The mental stance of Contemplation is like when you have lost some personal object, such as a key or a pair of glasses. You look and think, look and think, but do not find. Finally, you come to stillness, while your eyes quit roaming, and your mind quits thinking. There is a mental stance of openness, of invitation for the memory to simply arise, as if you were inviting it by saying, "Come....". It is the stance of stillness after the invitation that is Contemplation.
Prayer also evolves through stages, although the specific words and focus of the Prayers might be different for people of different cultures and religions.
* Repetition: Prayer may start by being repetitive and standardized in a traditional way,
* Relationship: Then shift more to a verbal and spontaneous inner relationship,
* Feeling: Then develop to a deeper, non-verbal feeling of love and devotion, and
* Communion: Then transform into a still deeper communion.
Prayer moves from gross, to subtle, to subtler, and to subtle-most. Prayer moves progressively inward, from the most external to the very core of our being, as Prayers such as for strength, or help with going inward, or for spiritual awakening, gradually come to fruition.
The mental stance of Prayer is one of anticipation. There is a "Me" and an "Other," and there is a draw, a longing for them to come into presence together. There is a calling forward, an appeal between the heart and the beloved.
Mantra also evolves through stages, whether the Mantra is of a particular religious significance, such as a short phrase, is of a spiritual language such as Sanskrit, or is a seed syllable not of any particular religion or language. Mantra usage deepens with practice:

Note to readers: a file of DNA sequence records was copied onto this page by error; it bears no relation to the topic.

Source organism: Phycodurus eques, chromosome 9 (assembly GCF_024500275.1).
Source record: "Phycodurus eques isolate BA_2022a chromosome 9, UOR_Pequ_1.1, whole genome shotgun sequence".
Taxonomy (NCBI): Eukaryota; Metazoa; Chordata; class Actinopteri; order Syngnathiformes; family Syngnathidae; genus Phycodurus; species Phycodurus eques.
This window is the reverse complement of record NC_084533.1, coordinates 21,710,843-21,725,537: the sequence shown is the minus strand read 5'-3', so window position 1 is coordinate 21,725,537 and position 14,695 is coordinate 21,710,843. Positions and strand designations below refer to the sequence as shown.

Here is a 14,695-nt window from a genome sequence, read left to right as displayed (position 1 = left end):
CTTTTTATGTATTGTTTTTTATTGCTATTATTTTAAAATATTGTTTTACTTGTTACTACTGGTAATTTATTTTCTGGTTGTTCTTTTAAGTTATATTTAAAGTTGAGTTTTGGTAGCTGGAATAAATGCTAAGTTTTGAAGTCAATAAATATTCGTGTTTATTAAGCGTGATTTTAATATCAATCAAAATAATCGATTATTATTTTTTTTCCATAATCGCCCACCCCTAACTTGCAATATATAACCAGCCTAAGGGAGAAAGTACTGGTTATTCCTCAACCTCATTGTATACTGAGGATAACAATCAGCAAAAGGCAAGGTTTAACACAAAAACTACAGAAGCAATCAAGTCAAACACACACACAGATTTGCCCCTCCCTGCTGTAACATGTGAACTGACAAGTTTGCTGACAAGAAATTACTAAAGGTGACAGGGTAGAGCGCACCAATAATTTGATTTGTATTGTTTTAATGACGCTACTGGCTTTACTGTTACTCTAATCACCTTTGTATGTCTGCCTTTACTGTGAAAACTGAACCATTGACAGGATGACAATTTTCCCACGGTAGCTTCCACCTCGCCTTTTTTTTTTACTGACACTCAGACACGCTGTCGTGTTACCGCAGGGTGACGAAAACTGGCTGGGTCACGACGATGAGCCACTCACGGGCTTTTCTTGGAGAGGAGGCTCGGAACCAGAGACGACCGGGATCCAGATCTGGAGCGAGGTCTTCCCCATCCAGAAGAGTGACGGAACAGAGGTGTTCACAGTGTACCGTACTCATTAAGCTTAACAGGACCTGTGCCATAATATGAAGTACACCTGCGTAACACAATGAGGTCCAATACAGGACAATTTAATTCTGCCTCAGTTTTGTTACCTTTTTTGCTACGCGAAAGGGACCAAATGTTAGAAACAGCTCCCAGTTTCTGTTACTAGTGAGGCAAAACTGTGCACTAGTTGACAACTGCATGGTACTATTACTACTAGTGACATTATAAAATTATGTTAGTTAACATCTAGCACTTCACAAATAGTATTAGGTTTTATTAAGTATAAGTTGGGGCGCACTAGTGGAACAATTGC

* Spoken: At first it may be spoken externally or internally,
* Heard: Later heard or attended to internally,
* Feeling: Still later experienced as a syllable-less feeling, or
* Pervasive awareness: Finally experienced as a pervasive awareness that leads to its source.
Mantra moves from gross, to subtle, to subtler, and to subtle-most. Mantra moves progressively inward, from the most external to the very core of our being.
The higher mental stance of Mantra is one of following, as if by aligning attention to the Mantra, it will lead one into the Silence from which it arose. The stance is somewhat like listening to the sound of faint, distant music in a forest, where you become physically still, as you strain your attention to identify the source of the sound.
Integrate the four:
INTEGRATE THE FOUR:
As each of the practices deepen in their own special ways, Meditation, Contemplation, Prayer, and Mantra integrate with one another in a dance of the heart and an orchestra of their individuality and synergy.
* Meditation objects are experienced more in their essence rather than being seen or thought of in gross, material ways.
* Contemplation brings intuition that is non-verbal, non-visual, and non-auditory. It is pure knowing that begins to come.
* Prayer moves from repeating standardized, oral Prayers, past verbal dialogue with the Divine, to silent communion.
* Mantra transitions from speaking syllables, to listening, to feeling, to constant awareness, to soundless sound.
The practices of Meditation, Contemplation, Prayer, and Mantra begin to merge into one another. What at first seemed like very different practices are now seeming to be only most subtly differentiated.
The two stances of experience coming forward (the coming forward of intuition in Contemplation, and of divinity in Prayer), and of attention following inward (the following inward of Meditation and Mantra) combine in their intensity. Together, the practices form two synergistic forces: 1) a powerful magnetism that pulls one further inward towards the Absolute Reality, as 2) the Absolute Reality seems to come forward at the same time.
Finally, as Meditation, Contemplation, Prayer, and Mantra each reach their subtler stages, they converge into one laser like force-field of concentrated awareness, which then pierces the final barrier into the Realization of the Self, the Absolute Reality.
The state of deep, inner Silence from which the higher knowledge (Paravidya) begins to come, is called Sahahitam. It is the final launching pad, or jumping off place for the direct experience of the Absolute Reality.